Demonstrators took to the streets of Brazil on Tuesday to protest in defense of the country’s public education and against the government’s pension reform.
Thousands of students, teachers, professors, union leaders, workers, and activists from people’s movements exposed the setbacks suffered under the Jair Bolsonaro administration. All Brazilian states held demonstrations for the third day of “education tsunami.”
A survey conducted by the National Confederation of Education Workers (CNTE) showed that at least 211 Brazilian cities held protests on Tuesday. The population of all these cities combined is 83 million -- or around 40 percent of the Brazilian population.
Following the same mottos of the previous two days of protest, on May 15and30, demonstrators protested the budget cuts announced by the Ministry of Educationandthe proposed pension reform that is pending vote in the country’s Senate.
But there is also a new item in the agenda for the Aug. 13 protests: they are protesting against Future-se, a new project recently announced by the government that aims to create a multi-billion fund to attract international private investments for the country’s public higher education institutions.
University presidents, former Education ministers, and education experts say that the project threatens the institutions’ budgetary autonomy while also representing a threat to free higher education.
In Salvador, capital of Bahia state, northeastern Brazil, around 35,000 students, professors and workers were joined by civil society at large on the streets against the attacks on education and to stand up for the country’s pension system
Also in the Northeast, 15,000 students and professors hit the streets of João Pessoa, Paraíba, to protest along with members of the Brazilian Association of Jurists for Democracy. In another northeastern state, Alagoas, the capital Maceió saw more than 12,000 people marching in defense of education and against the government’s policies.
In Brasília, the capital of Brazil, the demonstration was held along with the First March of Indigenous Women, outside the country’s Congress.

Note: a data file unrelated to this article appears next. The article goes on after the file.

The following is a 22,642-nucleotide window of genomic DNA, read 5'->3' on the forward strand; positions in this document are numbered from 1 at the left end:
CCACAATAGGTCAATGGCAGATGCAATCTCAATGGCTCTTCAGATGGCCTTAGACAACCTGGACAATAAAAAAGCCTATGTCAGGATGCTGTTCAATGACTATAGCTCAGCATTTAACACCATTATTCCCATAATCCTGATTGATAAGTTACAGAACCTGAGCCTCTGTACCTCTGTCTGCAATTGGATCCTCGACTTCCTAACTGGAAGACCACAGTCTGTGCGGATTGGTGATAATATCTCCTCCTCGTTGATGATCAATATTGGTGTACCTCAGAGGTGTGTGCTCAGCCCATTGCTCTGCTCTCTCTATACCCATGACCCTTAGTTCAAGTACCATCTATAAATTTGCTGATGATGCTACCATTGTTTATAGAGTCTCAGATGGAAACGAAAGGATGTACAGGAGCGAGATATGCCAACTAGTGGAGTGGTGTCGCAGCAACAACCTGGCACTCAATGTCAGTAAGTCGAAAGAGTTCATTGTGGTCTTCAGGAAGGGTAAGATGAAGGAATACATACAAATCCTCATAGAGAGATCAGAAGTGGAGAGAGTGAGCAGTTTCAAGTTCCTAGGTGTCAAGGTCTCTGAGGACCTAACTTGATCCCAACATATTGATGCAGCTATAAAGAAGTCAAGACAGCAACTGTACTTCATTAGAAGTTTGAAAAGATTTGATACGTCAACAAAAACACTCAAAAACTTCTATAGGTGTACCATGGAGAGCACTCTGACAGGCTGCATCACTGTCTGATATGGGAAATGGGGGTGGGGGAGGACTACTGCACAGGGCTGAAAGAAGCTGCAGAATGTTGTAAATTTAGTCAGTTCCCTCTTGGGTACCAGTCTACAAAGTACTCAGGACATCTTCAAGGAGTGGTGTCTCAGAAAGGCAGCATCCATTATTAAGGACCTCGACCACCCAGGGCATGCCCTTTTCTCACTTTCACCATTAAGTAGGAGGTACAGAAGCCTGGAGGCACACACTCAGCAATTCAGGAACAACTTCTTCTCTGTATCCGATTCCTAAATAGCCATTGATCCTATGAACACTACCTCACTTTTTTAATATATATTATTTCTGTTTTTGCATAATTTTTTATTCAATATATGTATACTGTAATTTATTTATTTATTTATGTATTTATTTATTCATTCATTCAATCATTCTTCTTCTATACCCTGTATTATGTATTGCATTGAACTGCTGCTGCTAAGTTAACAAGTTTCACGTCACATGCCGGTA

In the South, the three states had demonstrations in their capital cities. In Florianópolis, Santa Catarina, at least 5,000 people took to the streets to protest. In Curitiba, Paraná, there were 10,000 demonstrators and, in Porto Alegre, Rio Grande do Sul, 30,000 people joined the rally for education.
The map below shows all the cities where education activists mobilized to hold demonstrations on Aug. 13.
The rallies were called by the National Union of Students (UNE), which has been an outspoken critic of the Future-se program. According to the student organization, the program leans toward privatization of public education in the country and must be fought.
The UNE said that, not only is it mobilizing protesters from different categories, but it is also seeking support from society at large, the parliament, and the academy, to introduce a bill to Congress so that the education education budget is not limited by the government’s spending cap and that the budget for federal universities and institutes is not restricted.
Professor Cátia Barbosa, from the Fluminense Federal University, joined the protest in Rio de Janeiro, and spoke about how universities were not included in the negotiations with the government to develop the Future-se program.
“The project came from the darkness. Few months since this new minister took office, he is already launching this complete immature project, without talking to the Brazilian scientific community, and it’s a project that is killing Brazilian science and higher education, as well as the hopes of many young people to be able to get a degree in a public university in Brazil,” she told Double.
In São Paulo, the largest city in the country, an estimated 100,000 people took part in the protest. The police cordoned off protesters and stopped the marchers several times during the demonstration.
Larissa Carvalho Mendes, a construction student at the Technology School of São Paulo, took part in the demonstration and spoke about how important the public university is to her and her school mates.
“They are people who really need work to stay in public university. We know that the costs are not so affordable. In my school, there are not a lot of benefit and assistance programs. So we are here to protest that too. If it’s hard enough to stay in school now, it will be virtually impossible if we have to pay tuition,” she said.
Edited by: Rodrigo Chagas